They began the descent to Dr Ahmed’s lab, and the panic began to spike into full-fledged fear. The stairs led into a long corridor, where a door at the end was open. The air was heavy, but through the steamed lenses she began to see shapes at the end, something moving, slowly towards them. They stopped, firearms aimed forward towards it. It was low top the ground, crawling. Ann’s heartbeat roared in her ears. The walls were covered in crimson at the end, with the misshapen mass crawling towards them. She heard one of the soldiers call out towards it in Arabic, and then in English, but still the crawling lump made towards them, before stopping suddenly. Slowly, the soldiers approached it, their guns not moving from ahead of them. The mass was red, with a human-like hand stretched out towards them. It’s back was covered in large contusions and boils, and what appeared to be it’s head was peeling it’s skin. When it sensed the soldiers nearby, it lashed out wildly, trying to grab at them with it’s molten fingers, an unearthly lurch emitted from it’s voice. The soldiers were too far from it’s grasp to be affected, and without a beat, pulled the triggers, releasing bursts of bullets into the mass. The noise roared like thunder, and the muzzle flash lit them up like lightning. It moaned and groaned, and stopped moving. They heard a smash of glass ahead, and moved their weapons towards the open door head, moving in quick synchronisation towards it. Aqilah, Ant and Ann stopped at the mass, and saw it’s face was human, contorted in agony. Ann felt bile at the back of her throat, and lurched witht eh threat fo vomit.

“Do not take off that mask, it’s not safe here.” Aqilah told her quickly, and moved towards the soldiers standing at the door, awaiting orders. Ant held her back, asking if she was okay. She gently pushed him away. What the hell is this thing? She looked at the lumpy creature on the floor, with human features, and wondered if it was truly dead. Ahead of them, Aqilah signalled to the soldiers and they moved in towards the lab, where once again, the dominant colour was red. The lab was dark, only one light remained on, the others appeared to have been broken. They stepped on crunching glass near one of the tables, and on the floor was a body, again swollen and monstrous. It’s throat was three times the size, and the left side of it’s face looked like it was blowing up with tumours. Four bullet holes were in it’s chest with blood dripping to the floor. Ann saw that the right side of the face looked like Zaid’s, his eye closed and mouth bloody.

They checked his vitals, but he was long dead. Ann saw that next to him was a broken shard of rock, which she recognised as the slab. She rushed to it, but it was smashed to a hundred pieces. They heard another groan, and saw another body, this one very much moving. One half of it’s face was swollen again, only leaving his right eye and part of his mouth free. His left hand was outstretched towards them,  twice the size of how it was normally and swollen, it’s finger nails torn and bloody. His legs were also swelling, and much of his flesh had begun to peel, leaving oozing wounds on his arms and neck. His one eye was focused on the figures in gas masks. It was deep, dark and full of sorrow, and Ann recognised it. The barista, from earlier. She thought with resounding fear and a hint of anger. Next to him lay a revolver, discarded and used, and a smashed beaker strewn across the ground. His hand continued to grope towards them, and his mouth tried to utter words, but none came. Wordlessly, Aqilah walked towards the mutated youth, and pulled out a pistol. The bang echoed and illuminated the room, and the hand dropped to the floor.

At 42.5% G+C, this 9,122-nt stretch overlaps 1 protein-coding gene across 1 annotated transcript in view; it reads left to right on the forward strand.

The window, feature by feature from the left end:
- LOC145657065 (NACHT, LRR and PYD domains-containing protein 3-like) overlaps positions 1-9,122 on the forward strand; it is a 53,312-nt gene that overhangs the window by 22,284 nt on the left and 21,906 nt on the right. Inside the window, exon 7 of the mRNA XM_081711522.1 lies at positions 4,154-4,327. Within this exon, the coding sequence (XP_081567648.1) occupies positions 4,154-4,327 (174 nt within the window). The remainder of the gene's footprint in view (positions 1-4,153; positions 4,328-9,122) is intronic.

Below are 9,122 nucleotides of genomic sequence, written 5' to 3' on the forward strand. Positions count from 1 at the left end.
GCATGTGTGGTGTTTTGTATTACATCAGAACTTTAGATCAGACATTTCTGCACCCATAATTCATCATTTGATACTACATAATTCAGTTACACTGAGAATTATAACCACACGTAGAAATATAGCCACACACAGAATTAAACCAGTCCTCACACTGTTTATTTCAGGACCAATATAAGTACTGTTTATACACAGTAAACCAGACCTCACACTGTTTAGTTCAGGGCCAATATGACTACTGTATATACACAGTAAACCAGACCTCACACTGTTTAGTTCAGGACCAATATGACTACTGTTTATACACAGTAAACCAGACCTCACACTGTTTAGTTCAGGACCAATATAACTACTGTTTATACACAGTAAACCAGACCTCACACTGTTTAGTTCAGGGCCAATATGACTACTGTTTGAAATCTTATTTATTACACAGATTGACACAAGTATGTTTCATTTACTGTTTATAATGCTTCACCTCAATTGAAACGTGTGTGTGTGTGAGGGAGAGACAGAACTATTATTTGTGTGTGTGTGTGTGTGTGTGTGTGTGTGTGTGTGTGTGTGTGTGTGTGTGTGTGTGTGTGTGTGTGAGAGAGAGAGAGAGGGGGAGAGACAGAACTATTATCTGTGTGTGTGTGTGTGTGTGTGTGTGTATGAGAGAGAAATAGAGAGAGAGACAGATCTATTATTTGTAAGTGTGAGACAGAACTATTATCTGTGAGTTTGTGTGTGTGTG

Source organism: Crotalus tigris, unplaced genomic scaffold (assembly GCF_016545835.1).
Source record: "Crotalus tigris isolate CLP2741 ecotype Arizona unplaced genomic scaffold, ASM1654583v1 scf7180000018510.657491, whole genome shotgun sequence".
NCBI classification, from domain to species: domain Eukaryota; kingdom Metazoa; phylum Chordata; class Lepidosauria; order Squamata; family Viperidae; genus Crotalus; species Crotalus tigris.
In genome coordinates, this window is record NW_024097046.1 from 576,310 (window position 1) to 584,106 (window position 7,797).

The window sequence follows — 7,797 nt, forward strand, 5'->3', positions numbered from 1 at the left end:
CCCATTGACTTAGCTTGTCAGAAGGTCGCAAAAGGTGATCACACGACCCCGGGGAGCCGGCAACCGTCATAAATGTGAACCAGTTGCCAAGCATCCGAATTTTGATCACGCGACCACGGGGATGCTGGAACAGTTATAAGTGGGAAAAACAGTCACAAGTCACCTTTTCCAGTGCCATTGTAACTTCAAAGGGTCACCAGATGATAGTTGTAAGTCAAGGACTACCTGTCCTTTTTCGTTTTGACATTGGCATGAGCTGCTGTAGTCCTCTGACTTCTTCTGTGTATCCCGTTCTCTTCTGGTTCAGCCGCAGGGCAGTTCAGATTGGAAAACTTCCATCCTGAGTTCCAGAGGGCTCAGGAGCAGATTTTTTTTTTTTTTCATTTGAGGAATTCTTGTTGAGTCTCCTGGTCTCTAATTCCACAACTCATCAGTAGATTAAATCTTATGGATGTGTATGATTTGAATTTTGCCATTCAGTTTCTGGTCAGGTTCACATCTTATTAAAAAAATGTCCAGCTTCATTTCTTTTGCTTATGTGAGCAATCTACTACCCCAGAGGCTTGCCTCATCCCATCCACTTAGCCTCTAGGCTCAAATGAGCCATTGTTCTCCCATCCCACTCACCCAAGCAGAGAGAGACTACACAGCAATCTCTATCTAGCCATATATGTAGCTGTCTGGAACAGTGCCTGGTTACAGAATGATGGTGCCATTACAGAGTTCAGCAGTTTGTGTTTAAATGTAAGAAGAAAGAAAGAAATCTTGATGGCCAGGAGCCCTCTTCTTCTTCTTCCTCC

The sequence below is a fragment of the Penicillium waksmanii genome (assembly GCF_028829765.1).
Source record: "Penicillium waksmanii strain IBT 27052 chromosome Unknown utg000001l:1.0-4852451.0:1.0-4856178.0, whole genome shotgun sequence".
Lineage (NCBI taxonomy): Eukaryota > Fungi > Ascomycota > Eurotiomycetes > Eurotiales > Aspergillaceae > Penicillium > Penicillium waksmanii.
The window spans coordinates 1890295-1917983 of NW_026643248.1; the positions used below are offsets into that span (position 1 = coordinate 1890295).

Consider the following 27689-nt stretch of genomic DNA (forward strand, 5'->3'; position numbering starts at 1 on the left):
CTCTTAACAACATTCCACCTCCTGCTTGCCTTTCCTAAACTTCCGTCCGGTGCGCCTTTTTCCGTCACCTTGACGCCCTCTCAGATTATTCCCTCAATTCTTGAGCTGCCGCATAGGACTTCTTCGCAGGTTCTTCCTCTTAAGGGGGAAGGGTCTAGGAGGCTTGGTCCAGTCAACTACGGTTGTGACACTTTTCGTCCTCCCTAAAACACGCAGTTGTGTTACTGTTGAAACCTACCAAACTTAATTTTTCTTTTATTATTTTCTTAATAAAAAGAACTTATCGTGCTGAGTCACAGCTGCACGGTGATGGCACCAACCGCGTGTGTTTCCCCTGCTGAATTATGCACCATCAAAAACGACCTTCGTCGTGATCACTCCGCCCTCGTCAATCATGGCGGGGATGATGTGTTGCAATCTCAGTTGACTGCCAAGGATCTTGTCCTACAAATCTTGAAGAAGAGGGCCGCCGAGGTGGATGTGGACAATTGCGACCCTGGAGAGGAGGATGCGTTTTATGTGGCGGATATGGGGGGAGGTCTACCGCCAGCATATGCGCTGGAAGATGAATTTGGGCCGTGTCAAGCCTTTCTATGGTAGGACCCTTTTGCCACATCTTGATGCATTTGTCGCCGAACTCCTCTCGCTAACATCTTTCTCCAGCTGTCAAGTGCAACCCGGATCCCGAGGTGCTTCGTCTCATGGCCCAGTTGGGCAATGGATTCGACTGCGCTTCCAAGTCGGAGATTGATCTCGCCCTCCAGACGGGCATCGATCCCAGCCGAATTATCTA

“We need to get back to the others.” She said, her pistol still in hand. Quickly they turned and made their way back to the house. Ann didn’t say a word, she couldn’t even think. All she kept thinking, over and over again, was something that was meant to be sealed away. Together they hurried towards the entrance, and a cacophony began to swell outside. The huddle masses were moving like a hive, there was shouting, and somewhere a woman screamed. They breached the doors and found chaos, the men were guns were shouting at Ann and her group, and many were on the floor, their faces bleeding from pustules that rapidly began to swell. Ian and Greg were being hustled away by Aqilah’s soldiers, but he broke through to speak to her, but she brushed him off and grabbed the radio from her car and spoke quickly. Ann and Ant watched the masses succumb to some new poison, their bodies swelling and bursting. Nearby they heard gunshots, thunder and lightning.